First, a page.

Content-based image retrieval techniques such as the reverse image search tools offered by Google and TinEye are popular among those wanting to trace the origin of a photo or find similar pictures.
The technology, which has many applications, is far from perfect though, particularly as the volume of visual data hosted in databases rapidly increases, making the retrieval of a specific piece of information increasingly difficult.
With the support of an Australian Research Council Discovery Grant worth $445,000 over three years, Associate Professor Lei Wang from the Faculty of Engineering and Information Sciences and the Visual Information Learning and Analysis research group (Group Leader), aims to improve the accuracy of image retrieval techniques using some innovative methods.
“Content-based image retrieval (CBIR) is theoretically significant because it addresses a central issue in computer vision—how to decide whether two images are similar or not,” A/Prof Wang, whose research interests include machine learning, pattern recognition and computer vision, said.
“Image retrieval and analysis touch more of our everyday life than most would imagine.”
“It’s a piece of technology that’s used in improved logistics, modelling, regulation, urban design, electrified transport, sensor technologies, real-time data and spatial analysis. It’s used in everything from self-driving cars to environmental monitoring and medical diagnosis.”
“This Discovery Project proposes to develop high-order visual representation, a newly emerging powerful representation for CBIR,” A/Prof Wang explained.
The ARC project, titled ‘Learning kernel-based high-order visual representation for image retrieval’, aims to improve the technology’s capacity to classify objects that are similar but have subtle differences, such as different birds, cars, or aircraft.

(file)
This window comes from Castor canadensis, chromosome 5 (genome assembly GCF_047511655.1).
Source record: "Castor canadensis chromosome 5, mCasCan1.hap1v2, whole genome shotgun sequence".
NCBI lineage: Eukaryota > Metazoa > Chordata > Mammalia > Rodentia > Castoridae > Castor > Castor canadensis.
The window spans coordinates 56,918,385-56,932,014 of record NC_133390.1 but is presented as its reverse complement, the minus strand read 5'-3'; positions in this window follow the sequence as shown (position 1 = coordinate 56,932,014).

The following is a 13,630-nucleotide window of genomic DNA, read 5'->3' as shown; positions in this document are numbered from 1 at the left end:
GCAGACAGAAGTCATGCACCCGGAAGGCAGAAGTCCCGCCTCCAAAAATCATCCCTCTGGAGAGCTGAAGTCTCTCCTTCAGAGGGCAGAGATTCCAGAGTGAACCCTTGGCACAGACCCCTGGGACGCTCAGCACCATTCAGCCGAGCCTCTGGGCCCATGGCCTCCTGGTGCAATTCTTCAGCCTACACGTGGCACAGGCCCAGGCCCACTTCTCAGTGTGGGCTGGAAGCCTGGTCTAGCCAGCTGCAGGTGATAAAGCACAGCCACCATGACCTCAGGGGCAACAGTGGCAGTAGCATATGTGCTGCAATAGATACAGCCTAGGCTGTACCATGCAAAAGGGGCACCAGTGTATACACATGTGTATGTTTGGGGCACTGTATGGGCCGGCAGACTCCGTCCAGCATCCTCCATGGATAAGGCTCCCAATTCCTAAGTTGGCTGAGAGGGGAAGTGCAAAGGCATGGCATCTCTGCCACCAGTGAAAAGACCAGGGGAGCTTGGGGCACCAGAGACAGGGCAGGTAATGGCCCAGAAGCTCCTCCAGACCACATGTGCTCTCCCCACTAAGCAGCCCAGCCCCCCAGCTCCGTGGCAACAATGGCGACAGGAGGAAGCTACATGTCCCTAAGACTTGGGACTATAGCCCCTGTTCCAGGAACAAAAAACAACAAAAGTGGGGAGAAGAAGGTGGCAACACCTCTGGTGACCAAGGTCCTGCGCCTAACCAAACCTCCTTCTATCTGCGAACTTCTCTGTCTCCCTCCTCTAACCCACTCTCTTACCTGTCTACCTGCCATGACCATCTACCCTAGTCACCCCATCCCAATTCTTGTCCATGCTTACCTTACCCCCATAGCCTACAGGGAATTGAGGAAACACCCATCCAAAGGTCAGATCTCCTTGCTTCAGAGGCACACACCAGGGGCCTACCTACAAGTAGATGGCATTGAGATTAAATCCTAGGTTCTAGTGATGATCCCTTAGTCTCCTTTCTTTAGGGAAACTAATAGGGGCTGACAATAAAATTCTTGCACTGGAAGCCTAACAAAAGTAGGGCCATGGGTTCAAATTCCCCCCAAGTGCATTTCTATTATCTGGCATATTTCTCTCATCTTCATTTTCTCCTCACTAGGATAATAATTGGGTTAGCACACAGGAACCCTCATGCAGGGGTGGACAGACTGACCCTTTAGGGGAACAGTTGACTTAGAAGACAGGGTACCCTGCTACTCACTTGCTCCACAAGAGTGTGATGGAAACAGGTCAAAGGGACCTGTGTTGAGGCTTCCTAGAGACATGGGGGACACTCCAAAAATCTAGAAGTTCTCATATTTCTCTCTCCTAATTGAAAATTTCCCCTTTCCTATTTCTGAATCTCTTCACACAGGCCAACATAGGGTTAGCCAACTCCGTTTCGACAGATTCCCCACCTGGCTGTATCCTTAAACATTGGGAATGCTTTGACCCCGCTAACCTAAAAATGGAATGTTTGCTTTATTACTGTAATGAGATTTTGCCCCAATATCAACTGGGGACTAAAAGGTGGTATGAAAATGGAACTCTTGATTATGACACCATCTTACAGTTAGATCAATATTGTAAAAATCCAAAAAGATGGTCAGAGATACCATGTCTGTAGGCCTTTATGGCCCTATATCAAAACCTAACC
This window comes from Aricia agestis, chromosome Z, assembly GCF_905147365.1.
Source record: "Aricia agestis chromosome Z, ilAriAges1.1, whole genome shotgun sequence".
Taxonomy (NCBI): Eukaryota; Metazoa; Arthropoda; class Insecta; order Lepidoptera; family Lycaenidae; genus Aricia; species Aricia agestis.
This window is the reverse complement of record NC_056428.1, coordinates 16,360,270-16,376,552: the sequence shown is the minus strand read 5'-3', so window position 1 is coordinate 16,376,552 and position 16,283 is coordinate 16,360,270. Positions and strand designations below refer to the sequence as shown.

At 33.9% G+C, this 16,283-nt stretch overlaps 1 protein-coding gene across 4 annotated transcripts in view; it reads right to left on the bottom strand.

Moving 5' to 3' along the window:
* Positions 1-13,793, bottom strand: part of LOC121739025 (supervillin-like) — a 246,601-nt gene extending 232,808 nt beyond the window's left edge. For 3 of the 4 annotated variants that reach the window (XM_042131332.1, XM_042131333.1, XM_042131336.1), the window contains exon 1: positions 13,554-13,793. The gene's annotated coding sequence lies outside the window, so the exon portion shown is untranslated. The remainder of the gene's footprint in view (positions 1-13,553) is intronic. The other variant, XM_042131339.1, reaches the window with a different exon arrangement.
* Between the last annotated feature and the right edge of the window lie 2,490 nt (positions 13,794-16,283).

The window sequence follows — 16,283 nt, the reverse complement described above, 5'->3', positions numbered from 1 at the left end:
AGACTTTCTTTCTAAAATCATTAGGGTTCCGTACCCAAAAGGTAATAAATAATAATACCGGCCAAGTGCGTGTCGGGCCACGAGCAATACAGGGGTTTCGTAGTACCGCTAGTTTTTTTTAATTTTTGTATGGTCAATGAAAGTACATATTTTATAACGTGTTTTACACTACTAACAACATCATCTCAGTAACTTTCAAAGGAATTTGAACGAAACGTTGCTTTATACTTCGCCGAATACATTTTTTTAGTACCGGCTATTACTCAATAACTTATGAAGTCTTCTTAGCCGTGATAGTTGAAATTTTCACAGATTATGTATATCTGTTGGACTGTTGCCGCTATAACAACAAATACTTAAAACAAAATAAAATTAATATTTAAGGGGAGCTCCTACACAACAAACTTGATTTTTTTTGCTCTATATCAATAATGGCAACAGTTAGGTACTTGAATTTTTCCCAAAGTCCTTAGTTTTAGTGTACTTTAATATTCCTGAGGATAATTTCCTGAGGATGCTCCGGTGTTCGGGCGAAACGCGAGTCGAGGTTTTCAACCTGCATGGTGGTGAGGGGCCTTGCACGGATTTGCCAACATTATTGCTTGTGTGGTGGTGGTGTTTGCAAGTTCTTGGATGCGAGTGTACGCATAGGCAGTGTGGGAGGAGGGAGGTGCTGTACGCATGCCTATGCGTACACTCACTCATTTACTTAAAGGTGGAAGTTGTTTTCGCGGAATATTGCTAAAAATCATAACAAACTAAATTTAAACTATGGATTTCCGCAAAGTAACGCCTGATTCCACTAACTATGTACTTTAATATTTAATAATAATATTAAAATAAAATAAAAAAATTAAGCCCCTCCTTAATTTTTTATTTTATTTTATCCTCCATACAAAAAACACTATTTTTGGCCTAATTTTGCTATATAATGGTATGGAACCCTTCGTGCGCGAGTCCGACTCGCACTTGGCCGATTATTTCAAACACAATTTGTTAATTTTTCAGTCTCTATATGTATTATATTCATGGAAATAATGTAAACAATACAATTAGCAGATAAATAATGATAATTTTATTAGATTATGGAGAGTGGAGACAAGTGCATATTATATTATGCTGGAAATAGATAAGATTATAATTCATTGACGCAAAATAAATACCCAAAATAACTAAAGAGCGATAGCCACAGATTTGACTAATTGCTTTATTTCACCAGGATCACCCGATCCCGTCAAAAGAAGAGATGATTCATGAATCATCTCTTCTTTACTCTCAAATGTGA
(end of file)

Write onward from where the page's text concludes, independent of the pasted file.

“That process is known as fine-grained image classification and it’s required to further improve the precision of current image retrieval techniques.”
A/Prof Wang said the project is expected to have benefits for theory and practice.
“Outcomes are expected to include theory development on visual representation, more effective retrieval techniques, improving the computational efficiency in learning and utilising high-order visual representation and developing foreground object focused high-order visual representation to handle the background clutter in image retrieval.”
“Developing advanced retrieval techniques has great potential to contribute to Australia's national interest and provide substantial economic benefit also by significantly automating visual information access and increasing the efficiency and precision of information extraction. This can lower labour costs and improve productivity.”
“Without effective image retrieval techniques, most, if not all, of the stored visual data across our networks will become inaccessible, causing a significant waste of time, money and labour.”
- ASSOCIATE PROFESSOR LEI WANG
To find out more about Associate Professor Lei Wang visit his Scholars profile